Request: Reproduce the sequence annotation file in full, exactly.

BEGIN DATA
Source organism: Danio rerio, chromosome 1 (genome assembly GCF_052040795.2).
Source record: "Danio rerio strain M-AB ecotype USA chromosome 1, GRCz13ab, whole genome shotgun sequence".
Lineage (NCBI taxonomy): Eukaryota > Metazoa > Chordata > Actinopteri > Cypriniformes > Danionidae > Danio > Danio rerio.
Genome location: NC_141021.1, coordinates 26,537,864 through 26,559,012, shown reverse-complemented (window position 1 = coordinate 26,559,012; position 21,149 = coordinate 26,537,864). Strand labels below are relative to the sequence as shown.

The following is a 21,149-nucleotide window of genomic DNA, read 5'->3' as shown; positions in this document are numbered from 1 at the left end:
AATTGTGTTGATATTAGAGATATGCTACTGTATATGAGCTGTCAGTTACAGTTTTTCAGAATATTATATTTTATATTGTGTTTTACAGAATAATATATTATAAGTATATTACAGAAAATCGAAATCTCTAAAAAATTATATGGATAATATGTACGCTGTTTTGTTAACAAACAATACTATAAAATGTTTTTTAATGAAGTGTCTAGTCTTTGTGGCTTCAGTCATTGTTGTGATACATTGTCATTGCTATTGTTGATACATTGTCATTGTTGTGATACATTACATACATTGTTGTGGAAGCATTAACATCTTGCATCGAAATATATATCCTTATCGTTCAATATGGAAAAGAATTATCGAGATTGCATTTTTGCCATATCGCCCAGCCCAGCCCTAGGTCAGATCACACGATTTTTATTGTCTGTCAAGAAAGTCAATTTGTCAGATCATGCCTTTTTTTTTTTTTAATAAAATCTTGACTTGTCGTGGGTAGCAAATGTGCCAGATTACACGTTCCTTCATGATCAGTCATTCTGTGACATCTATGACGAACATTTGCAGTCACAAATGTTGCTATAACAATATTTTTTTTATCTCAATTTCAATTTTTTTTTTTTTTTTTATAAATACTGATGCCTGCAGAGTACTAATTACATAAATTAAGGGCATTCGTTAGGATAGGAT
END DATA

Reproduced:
Source organism: Danio rerio, chromosome 1 (genome assembly GCF_052040795.2).
Source record: "Danio rerio strain M-AB ecotype USA chromosome 1, GRCz13ab, whole genome shotgun sequence".
Lineage (NCBI taxonomy): Eukaryota > Metazoa > Chordata > Actinopteri > Cypriniformes > Danionidae > Danio > Danio rerio.
Genome location: NC_141021.1, coordinates 26,537,864 through 26,559,012, shown reverse-complemented (window position 1 = coordinate 26,559,012; position 21,149 = coordinate 26,537,864). Strand labels below are relative to the sequence as shown.

The following is a 21,149-nucleotide window of genomic DNA, read 5'->3' as shown; positions in this document are numbered from 1 at the left end:
AATTGTGTTGATATTAGAGATATGCTACTGTATATGAGCTGTCAGTTACAGTTTTTCAGAATATTATATTTTATATTGTGTTTTACAGAATAATATATTATAAGTATATTACAGAAAATCGAAATCTCTAAAAAATTATATGGATAATATGTACGCTGTTTTGTTAACAAACAATACTATAAAATGTTTTTTAATGAAGTGTCTAGTCTTTGTGGCTTCAGTCATTGTTGTGATACATTGTCATTGCTATTGTTGATACATTGTCATTGTTGTGATACATTACATACATTGTTGTGGAAGCATTAACATCTTGCATCGAAATATATATCCTTATCGTTCAATATGGAAAAGAATTATCGAGATTGCATTTTTGCCATATCGCCCAGCCCAGCCCTAGGTCAGATCACACGATTTTTATTGTCTGTCAAGAAAGTCAATTTGTCAGATCATGCCTTTTTTTTTTTTTAATAAAATCTTGACTTGTCGTGGGTAGCAAATGTGCCAGATTACACGTTCCTTCATGATCAGTCATTCTGTGACATCTATGACGAACATTTGCAGTCACAAATGTTGCTATAACAATATTTTTTTTATCTCAATTTCAATTTTTTTTTTTTTTTTTATAAATACTGATGCCTGCAGAGTACTAATTACATAAATTAAGGGCATTCGTTAGGATAGGAT